and the informed, between source and receivers. Information comes
from the source, it is radically original. To speak originally, the
informant must avoid redundant overlapping with the knowledge of the
informed; he must speak from a remote place and dwell outside
society. Unlike other information societies, Andreae's *Christiana
Societas* makes no attempt at concealing this place, but labels it
"heaven" and calls the informant "God".

Andreae's information society does not inform itself, it is being
informed. But is this also the case in contemporary information
societies? Can an information society be made a society of
informants, instead of a society of the informed? According to the
Latin etymology of the word, society is a body of companions
("socii") who follow ("sequi") each other. Society thus rests upon
smoothed out paths. If smoothing out implies redundance whereas
information translates, according to Andreae and Shannon, as
anti-redundance, it follows that information and society are
contradictions. Andreae's Christian information society resolves this
contradiction by secluding the informant from itself. A society
founded upon its self-information however - that is, a society
founded upon radical originality instead of redundances or a remote
informant - cannot communicate. It would not be a society.

Perhaps those who speak of information society today don't use the
word "information" in Shannon's or Andreae's rigorous sense, but
identify "information" with "signs". As "signs", "information" would
comprehend noise as well as signals, fuzziness as much as focus. But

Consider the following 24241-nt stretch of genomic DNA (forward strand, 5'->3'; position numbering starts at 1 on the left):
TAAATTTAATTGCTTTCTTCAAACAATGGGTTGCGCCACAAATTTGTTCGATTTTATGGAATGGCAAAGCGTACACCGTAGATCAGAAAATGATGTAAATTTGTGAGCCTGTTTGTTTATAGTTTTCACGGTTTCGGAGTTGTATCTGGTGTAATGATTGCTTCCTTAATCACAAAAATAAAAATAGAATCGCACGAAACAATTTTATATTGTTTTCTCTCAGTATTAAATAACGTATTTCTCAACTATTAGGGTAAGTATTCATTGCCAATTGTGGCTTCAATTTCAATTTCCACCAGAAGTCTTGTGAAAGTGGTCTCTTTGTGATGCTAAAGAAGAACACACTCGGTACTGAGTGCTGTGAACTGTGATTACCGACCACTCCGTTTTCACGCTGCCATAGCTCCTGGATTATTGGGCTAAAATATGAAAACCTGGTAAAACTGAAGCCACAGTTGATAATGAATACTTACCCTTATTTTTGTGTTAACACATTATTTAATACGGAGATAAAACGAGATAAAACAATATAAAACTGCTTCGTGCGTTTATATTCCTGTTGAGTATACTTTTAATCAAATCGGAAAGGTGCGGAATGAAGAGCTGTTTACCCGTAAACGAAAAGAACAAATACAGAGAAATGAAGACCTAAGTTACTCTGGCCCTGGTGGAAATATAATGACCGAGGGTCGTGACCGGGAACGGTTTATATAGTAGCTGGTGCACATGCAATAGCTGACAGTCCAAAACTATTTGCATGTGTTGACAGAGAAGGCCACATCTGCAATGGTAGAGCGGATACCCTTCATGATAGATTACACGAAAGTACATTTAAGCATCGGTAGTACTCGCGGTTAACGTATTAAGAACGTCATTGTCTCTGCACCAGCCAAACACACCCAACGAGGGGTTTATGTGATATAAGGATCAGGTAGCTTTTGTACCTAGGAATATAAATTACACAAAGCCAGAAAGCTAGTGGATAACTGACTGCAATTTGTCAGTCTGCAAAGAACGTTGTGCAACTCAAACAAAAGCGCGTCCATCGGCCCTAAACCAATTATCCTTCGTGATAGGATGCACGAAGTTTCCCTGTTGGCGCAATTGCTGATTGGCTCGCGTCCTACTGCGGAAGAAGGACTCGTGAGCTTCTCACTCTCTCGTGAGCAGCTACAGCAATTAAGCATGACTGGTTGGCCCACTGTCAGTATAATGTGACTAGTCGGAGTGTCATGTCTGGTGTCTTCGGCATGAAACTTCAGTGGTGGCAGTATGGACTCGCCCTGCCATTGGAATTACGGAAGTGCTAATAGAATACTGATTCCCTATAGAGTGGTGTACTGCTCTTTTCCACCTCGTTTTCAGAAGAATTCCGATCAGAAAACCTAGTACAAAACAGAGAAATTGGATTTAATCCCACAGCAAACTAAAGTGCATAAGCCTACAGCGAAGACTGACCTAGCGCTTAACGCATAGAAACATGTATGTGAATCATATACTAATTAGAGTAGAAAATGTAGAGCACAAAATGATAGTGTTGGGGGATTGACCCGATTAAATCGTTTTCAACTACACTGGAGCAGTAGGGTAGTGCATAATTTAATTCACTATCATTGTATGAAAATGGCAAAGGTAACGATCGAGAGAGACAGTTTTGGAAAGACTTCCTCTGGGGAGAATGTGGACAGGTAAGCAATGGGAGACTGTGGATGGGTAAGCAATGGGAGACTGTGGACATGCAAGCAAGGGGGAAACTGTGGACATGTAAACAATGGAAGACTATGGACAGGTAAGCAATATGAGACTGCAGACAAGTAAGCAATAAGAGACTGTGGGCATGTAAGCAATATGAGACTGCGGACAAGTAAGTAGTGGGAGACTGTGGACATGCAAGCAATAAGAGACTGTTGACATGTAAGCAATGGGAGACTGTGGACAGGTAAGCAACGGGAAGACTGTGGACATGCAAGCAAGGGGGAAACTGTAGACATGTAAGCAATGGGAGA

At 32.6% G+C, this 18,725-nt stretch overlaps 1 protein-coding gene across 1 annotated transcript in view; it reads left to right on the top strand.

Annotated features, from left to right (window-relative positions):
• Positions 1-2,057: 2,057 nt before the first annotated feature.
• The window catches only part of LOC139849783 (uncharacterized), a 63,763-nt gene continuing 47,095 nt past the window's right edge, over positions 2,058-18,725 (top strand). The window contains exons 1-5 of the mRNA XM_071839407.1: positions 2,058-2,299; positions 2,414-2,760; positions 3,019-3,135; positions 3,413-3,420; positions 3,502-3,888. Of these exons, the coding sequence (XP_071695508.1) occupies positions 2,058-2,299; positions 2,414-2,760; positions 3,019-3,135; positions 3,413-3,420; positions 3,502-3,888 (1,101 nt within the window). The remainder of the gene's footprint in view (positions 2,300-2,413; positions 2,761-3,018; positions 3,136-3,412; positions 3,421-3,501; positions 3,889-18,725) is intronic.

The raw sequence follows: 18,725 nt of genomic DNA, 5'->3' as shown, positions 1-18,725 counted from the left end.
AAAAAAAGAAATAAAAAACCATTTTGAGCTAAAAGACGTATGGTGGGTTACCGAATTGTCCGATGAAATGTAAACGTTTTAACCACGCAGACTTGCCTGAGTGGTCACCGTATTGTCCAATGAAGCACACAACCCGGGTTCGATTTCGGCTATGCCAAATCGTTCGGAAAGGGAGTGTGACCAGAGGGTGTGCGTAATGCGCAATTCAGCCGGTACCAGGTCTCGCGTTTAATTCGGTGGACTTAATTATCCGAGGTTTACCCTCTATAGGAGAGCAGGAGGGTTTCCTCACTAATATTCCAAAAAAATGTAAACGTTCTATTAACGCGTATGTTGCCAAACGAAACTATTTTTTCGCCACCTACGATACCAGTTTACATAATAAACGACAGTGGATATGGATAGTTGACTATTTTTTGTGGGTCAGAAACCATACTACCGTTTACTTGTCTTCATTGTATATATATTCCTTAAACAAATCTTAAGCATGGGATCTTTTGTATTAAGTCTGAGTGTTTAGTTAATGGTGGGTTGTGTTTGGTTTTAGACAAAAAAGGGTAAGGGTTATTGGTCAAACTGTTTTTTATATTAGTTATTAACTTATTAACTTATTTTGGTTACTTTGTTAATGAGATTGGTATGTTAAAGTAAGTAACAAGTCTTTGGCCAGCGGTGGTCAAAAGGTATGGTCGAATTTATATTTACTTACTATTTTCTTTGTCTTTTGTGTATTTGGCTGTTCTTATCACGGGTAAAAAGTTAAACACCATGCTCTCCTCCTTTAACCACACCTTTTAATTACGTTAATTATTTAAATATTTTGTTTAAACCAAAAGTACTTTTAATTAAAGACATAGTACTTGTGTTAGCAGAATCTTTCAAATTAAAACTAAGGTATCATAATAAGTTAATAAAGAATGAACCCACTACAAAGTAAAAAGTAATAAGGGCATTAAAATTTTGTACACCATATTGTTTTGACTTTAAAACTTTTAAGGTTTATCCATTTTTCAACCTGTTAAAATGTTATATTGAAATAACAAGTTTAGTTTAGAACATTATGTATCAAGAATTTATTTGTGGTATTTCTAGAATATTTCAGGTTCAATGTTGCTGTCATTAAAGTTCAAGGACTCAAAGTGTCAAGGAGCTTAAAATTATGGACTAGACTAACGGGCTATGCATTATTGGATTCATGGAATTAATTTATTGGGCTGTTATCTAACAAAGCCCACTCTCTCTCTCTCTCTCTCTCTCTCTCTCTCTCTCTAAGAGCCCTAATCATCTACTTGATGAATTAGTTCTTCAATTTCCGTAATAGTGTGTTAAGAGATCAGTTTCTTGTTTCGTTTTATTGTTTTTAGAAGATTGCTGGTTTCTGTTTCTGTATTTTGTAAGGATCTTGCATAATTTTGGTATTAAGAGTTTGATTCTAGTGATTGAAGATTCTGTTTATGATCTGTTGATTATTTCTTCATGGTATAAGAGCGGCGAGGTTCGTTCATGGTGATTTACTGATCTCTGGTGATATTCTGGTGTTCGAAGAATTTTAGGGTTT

in this case, "information society" would no longer make a
difference. It would not describe any departure from the habitual
signal-noise-economics of "society"; it would exhaust itself in a
buzzword. But perhaps the question is not whether "information
society" is only a buzzword or whether a self-informing information
society would be a contradiction in itself. If one acknowledges that
the concept of "information society" has political impact
nevertheless, then the more relevant conclusion is that no
"information society" which is more than a buzzword can do without
transcendental informants.

When presupposing information society as a present or emerging
reality, "net criticism" and "net culture" do not only operate with
the same theoretical dispositive as net prophecy. They also
participate, nilly-willy, in the political theology inscribed into
its very concept. "Net critics" and net prophets coincide where they
pretend to do without transcendental informants, but continue to
employ them. When Geert Lovink and Pit Schultz presented their
concept of "net culture" and "net criticism" in a panel speech for a
congress that accompanied Documenta X in summer 1997, they defended
"the net" against traditional academia all the while calling upon
academics to go online. Given the academic surrounding and
sponsorship of the event, the audience interpreted this as undeserved
polemics. It failed to recognize that, instead of a university
lecture, it had witnessed a perfect re-enactment of the Rosicrucian
*Fama*, its bold rhetoric, its general critique of culture and
its final appeal to the scholars of the world. The speakers had
furthermore observed the Rosicrucian rules of curing everyone without
charging money, wearing innocuous clothing and speaking the local
idiom in each country they visit in order to keep their theological
mission under the hood.

The next logical step after the *Fama* is "Nettime" writing
itself as a dialogical satire of its own discourse. When the
discourse of "net criticism" generates the very critical "net
culture" it reflects, and when the discourse of net prophecy
generates the very affirmative "net culture" it reflects, and vice
versa, it seems as if the "information societies" addressed both in
"net prophecy" and "net criticism" are, first of all,
self-descriptions. They emerge as romantic symbols: demonic and
divine hieroglyphs, shining bright in the rigorous sun of